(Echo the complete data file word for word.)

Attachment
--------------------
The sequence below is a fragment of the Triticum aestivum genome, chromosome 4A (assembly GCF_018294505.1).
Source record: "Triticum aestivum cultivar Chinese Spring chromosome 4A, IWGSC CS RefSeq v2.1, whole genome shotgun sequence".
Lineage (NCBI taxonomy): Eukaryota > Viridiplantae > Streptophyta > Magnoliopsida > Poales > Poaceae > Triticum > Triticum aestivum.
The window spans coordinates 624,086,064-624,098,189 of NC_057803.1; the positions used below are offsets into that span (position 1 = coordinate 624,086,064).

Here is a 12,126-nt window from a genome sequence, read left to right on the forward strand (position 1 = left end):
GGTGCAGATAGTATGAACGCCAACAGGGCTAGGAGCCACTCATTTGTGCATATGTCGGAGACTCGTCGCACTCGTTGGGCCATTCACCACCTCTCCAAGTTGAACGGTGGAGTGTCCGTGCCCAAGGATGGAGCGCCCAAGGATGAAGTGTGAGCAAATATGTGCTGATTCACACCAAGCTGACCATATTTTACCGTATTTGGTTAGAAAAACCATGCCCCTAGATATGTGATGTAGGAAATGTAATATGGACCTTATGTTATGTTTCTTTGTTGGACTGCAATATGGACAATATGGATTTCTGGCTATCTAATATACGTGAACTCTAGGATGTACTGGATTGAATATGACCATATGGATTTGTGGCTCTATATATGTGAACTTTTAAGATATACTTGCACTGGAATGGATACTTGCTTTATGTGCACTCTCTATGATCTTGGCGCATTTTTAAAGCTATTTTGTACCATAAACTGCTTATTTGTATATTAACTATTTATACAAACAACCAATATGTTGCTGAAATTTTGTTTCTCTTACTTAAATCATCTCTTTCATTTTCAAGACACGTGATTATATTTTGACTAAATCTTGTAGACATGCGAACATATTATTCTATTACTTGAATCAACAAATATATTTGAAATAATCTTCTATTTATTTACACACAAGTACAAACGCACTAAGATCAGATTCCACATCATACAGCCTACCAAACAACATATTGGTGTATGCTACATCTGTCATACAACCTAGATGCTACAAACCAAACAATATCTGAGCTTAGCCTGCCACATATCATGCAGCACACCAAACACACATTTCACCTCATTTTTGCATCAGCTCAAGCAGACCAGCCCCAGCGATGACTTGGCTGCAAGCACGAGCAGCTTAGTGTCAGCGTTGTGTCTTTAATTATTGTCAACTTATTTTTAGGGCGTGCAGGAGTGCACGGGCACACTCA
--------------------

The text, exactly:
The sequence below is a fragment of the Triticum aestivum genome, chromosome 4A (assembly GCF_018294505.1).
Source record: "Triticum aestivum cultivar Chinese Spring chromosome 4A, IWGSC CS RefSeq v2.1, whole genome shotgun sequence".
Lineage (NCBI taxonomy): Eukaryota > Viridiplantae > Streptophyta > Magnoliopsida > Poales > Poaceae > Triticum > Triticum aestivum.
The window spans coordinates 624,086,064-624,098,189 of NC_057803.1; the positions used below are offsets into that span (position 1 = coordinate 624,086,064).

Here is a 12,126-nt window from a genome sequence, read left to right on the forward strand (position 1 = left end):
GGTGCAGATAGTATGAACGCCAACAGGGCTAGGAGCCACTCATTTGTGCATATGTCGGAGACTCGTCGCACTCGTTGGGCCATTCACCACCTCTCCAAGTTGAACGGTGGAGTGTCCGTGCCCAAGGATGGAGCGCCCAAGGATGAAGTGTGAGCAAATATGTGCTGATTCACACCAAGCTGACCATATTTTACCGTATTTGGTTAGAAAAACCATGCCCCTAGATATGTGATGTAGGAAATGTAATATGGACCTTATGTTATGTTTCTTTGTTGGACTGCAATATGGACAATATGGATTTCTGGCTATCTAATATACGTGAACTCTAGGATGTACTGGATTGAATATGACCATATGGATTTGTGGCTCTATATATGTGAACTTTTAAGATATACTTGCACTGGAATGGATACTTGCTTTATGTGCACTCTCTATGATCTTGGCGCATTTTTAAAGCTATTTTGTACCATAAACTGCTTATTTGTATATTAACTATTTATACAAACAACCAATATGTTGCTGAAATTTTGTTTCTCTTACTTAAATCATCTCTTTCATTTTCAAGACACGTGATTATATTTTGACTAAATCTTGTAGACATGCGAACATATTATTCTATTACTTGAATCAACAAATATATTTGAAATAATCTTCTATTTATTTACACACAAGTACAAACGCACTAAGATCAGATTCCACATCATACAGCCTACCAAACAACATATTGGTGTATGCTACATCTGTCATACAACCTAGATGCTACAAACCAAACAATATCTGAGCTTAGCCTGCCACATATCATGCAGCACACCAAACACACATTTCACCTCATTTTTGCATCAGCTCAAGCAGACCAGCCCCAGCGATGACTTGGCTGCAAGCACGAGCAGCTTAGTGTCAGCGTTGTGTCTTTAATTATTGTCAACTTATTTTTAGGGCGTGCAGGAGTGCACGGGCACACTCA